Facebook Marketplace
Facebook's Marketplace feature is already being misused in the US and UK to sell illegal and counterfeit items, and it's only been live for 24 hours Facebook

That didn't take long – Facebook has only just launched its Gumtree/Craigslist competitor Marketplace on Monday 3 October, and already people are posting items that clearly violate the social network's policies both in the US and across the pond here in the UK.

On the US version of Marketplace, users are blatantly selling guns, marijuana and even animals like dogs, baby hedgehogs, snakes and fish, as well as suggestions of adult services, according to users on Twitter.

IBTimes UK accessed the UK version of Marketplace on Android – it is accessible from the Facebook mobile iOS and Android apps – and we discovered that users were selling illegal prescription painkillers like Diazepam and Ketamine; bulk packs of cigarettes; pirated Windows software; counterfeit designer Louis Vuitton handbags; animals like cats, dogs, snakes and fish; and "open box" digital receivers that let users get Sky satellite channels without having to subscribe.

Facebook's official Commerce Policy says that users are forbidden from sell any type of drug; tobacco items; weapons; animals; adult items or services; adult health items; alcohol; gambling services; fraudulent or misleading items and posts; as well as non-physical services, subscriptions, digital products or rentals.

Cigarettes, painkillers and fake goods on Facebook
On Facebook Marketplace in the UK, you can find cigarettes, prescription painkillers, counterfeit goods, pirated software and devices to access satellite channels for free (click to enlarge image) screenshot by IBTimes UK

Until recently, the prime place to get hold of illegal drugs, weapons, stolen credit cards, fake IDs and access to unsavoury services like hacking, gambling and sports betting has been on underground marketplaces on the Dark Web, which is a section of the internet not discoverable by conventional means, such as through a Google search or by directly entering a website URL.

Facebook Marketplace is available to anyone over the age of 18 using the Facebook mobile app in the US, UK, Australia and New Zealand. Clearly a segment of users was made aware of the new feature several weeks ago in order to populate the marketplace, and in the last 24 hours, a deluge of new users have started uploading items for sale too.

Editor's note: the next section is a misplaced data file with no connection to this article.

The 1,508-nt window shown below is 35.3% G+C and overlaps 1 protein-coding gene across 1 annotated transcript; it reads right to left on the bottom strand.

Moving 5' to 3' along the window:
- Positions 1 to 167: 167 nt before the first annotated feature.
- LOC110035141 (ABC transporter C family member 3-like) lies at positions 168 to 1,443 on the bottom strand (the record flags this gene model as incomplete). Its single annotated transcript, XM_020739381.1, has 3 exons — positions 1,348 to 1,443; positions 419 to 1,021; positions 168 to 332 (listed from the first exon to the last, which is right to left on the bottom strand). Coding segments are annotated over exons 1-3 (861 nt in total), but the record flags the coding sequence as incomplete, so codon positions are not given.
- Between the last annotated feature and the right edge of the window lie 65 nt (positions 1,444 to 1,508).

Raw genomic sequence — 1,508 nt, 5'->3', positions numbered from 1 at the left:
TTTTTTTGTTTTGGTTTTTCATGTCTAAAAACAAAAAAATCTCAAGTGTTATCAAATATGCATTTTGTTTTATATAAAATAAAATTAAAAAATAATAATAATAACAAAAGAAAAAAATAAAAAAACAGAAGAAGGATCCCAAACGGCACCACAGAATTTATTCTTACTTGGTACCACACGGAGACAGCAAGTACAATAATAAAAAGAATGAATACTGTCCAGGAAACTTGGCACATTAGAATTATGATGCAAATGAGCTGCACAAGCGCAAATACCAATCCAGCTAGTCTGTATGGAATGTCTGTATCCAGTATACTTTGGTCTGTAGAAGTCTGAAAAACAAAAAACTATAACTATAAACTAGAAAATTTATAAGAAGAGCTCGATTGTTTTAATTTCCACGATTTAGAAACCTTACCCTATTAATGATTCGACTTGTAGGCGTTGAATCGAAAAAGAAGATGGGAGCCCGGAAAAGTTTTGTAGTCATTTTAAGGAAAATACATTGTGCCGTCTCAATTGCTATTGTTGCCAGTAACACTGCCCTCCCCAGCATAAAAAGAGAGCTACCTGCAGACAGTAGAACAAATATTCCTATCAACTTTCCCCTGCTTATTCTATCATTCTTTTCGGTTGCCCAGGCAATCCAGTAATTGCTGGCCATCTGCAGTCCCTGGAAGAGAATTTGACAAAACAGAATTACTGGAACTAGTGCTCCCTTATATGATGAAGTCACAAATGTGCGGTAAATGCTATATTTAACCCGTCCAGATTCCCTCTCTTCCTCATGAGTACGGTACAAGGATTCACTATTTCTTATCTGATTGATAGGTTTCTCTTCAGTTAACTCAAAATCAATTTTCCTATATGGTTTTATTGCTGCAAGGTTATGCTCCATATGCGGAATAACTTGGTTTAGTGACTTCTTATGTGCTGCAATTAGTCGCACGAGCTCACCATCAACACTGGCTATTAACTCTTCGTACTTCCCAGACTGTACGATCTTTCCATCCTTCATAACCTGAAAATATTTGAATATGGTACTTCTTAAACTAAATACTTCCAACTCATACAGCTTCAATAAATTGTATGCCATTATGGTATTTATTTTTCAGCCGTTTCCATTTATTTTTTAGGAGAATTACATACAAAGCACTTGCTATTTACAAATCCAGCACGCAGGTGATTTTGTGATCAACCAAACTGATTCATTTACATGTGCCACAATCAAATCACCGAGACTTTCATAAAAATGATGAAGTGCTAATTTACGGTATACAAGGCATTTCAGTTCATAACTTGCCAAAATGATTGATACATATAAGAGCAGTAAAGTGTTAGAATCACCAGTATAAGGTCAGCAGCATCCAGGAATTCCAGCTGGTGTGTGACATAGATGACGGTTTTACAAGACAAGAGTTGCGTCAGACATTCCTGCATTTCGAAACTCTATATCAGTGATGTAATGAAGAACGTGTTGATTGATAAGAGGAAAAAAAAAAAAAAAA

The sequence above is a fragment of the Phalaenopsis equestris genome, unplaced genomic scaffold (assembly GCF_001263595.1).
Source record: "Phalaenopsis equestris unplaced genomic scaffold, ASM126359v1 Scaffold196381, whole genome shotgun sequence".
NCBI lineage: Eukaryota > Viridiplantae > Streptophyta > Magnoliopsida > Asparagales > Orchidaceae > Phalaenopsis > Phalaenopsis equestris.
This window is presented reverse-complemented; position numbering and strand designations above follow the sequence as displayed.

Of course, there are also lots of legal items for sale too on the UK marketplace that we saw, mostly the same sorts of things you'd find on eBay, from mobile phones, secondhand video games, drones, DVDs and furniture to clothes, shoes, baby things, strollers, bikes, toys, secondhand office equipment, furniture, cars, boats, vehicle parts, cosmetics, wedding stuff, vintage china, aquarium equipment, house plants and mattresses.

But there is also the Gumtree-style element, so you can find rooms for rent; holiday cottages for short lets; and even children's party entertainers, as well as a few posts we assume have been put up as a joke, such as, "A date with this semi-good looking man" being advertised in Birmingham, and a post titled "ipad" from Swaffham, which is basically someone trying to identify and locate a man who was seen in a local pub for some mysterious reason.

Dodgy Facebook Marketplace ads in the UK
We hope these Facebook Marketplace ads are a joke - a man offered for a date, and someone trying to identify and locate a man in Saffham screenshot by IBTimes UK

It's not surprising that Facebook has decided to take on online classifieds and online selling by replacing the Messenger icon with the Marketplace feature – millions of users have already been using its groups to sell and trade secondhand clothes, shoes and accessories for years, to say nothing of the underground weapons trading on Facebook pages in the Middle East, which IBTimes UK investigated in February.

Facebook told US Today that it is now working to remove all counterfeit and prohibited products from Marketplace before it opens up the feature to all users in the four countries where the service has been launched.